Introduction: Long-distance travel is assumed to be a risk factor for venous thromboembolism (VTE). However, the available data have not clearly demonstrated the strength of this relationship, nor have they shown evidence for the role of thromboprophylaxis.
Methods: We performed a systematic review of the literature. We also summarized available guidelines from 5 groups.
Results: We found 18 studies that addressed this question. Based on the data presented in the review, we conclude that there is an association between VTE and length of travel, but this association is mild to moderate in effect size with odds ratios between 1.1 and 4. A dose-response relationship between VTE and travel time was identified, with a 26% higher risk for every 2 h of air travel (P=0.005) starting after 4 h. The quality of evidence for both travel length and thromboprophylaxis was low. However, low-risk prophylactic measures such as graduated compression stockings were shown to be effective in VTE prevention. There is heterogeneity among the different practice guidelines. The guidelines generally concur that no prophylaxis is necessary in travelers without known thrombosis risk factors and advocate for conservative treatment such as compression stockings over pharmacologic prophylaxis.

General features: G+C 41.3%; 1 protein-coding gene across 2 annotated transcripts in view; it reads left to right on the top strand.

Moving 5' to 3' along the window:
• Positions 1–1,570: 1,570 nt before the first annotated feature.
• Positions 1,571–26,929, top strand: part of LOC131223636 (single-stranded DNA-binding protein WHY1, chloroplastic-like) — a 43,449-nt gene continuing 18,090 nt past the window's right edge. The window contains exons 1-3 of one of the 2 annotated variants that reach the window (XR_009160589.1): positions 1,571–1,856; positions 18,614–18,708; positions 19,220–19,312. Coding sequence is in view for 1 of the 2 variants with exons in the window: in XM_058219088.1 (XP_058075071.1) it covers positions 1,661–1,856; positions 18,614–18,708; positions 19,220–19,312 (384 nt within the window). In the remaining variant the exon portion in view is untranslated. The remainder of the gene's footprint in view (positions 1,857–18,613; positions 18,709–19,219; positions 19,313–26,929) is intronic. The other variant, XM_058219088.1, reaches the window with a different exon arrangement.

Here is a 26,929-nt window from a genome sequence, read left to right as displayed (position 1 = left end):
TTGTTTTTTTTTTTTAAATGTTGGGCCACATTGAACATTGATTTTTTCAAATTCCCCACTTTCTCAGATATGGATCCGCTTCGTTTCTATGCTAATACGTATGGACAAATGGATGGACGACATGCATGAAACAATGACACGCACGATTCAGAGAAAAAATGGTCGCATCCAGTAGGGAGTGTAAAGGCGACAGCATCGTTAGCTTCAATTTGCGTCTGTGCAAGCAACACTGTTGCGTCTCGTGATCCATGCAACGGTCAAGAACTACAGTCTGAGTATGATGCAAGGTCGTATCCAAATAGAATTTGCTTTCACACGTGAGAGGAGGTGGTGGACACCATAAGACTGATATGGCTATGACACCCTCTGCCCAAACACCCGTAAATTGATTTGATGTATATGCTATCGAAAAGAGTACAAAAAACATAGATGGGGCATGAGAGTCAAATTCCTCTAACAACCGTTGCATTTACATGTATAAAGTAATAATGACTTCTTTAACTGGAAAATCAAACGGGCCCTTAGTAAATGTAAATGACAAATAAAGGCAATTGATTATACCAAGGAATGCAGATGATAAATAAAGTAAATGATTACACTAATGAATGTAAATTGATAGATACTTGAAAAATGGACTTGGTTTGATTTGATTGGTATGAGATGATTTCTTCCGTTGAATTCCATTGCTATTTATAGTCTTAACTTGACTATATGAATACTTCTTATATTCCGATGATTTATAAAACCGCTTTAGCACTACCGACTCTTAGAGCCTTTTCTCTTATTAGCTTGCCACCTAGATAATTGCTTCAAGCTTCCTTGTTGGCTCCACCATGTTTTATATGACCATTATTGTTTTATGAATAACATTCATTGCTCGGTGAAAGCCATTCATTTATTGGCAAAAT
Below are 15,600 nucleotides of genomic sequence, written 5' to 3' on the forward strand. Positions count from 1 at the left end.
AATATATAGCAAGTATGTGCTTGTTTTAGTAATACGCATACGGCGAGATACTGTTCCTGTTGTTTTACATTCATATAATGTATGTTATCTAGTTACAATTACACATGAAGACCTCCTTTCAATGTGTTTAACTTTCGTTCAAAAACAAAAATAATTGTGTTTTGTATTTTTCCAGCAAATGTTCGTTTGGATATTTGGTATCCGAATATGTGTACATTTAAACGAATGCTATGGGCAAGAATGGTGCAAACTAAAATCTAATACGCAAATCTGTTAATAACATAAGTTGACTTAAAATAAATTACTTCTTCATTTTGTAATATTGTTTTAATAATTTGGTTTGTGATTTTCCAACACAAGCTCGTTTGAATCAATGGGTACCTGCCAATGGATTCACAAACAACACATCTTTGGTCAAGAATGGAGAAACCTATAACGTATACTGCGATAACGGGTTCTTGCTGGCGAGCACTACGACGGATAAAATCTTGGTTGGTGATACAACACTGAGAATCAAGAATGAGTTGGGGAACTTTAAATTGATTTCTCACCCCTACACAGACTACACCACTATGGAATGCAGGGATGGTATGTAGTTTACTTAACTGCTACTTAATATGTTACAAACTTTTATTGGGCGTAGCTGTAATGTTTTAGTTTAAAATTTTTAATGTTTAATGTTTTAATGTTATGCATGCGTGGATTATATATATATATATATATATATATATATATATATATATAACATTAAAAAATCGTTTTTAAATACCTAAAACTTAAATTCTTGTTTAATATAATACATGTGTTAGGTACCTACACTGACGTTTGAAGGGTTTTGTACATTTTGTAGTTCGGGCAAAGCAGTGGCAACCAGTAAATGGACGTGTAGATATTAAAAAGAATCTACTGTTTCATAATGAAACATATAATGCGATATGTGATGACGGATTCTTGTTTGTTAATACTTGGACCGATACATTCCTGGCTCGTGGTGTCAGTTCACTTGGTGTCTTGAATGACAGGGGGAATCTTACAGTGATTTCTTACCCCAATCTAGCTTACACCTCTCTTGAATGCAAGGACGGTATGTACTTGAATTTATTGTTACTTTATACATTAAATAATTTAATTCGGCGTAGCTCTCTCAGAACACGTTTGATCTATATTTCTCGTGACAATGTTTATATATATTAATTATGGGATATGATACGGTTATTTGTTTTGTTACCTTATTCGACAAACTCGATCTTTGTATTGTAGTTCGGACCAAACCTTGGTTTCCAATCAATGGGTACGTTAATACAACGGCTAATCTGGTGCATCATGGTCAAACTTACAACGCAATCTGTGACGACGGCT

Conclusions: We conclude air travel is a risk factor for VTE and that there is a dose relationship starting at 4 h. For patients with risk factors, graduated compression stockings are effective prophylaxis.
Keywords: airplane; embolism; heparin; stockings; thrombophlebitis; thrombosis.
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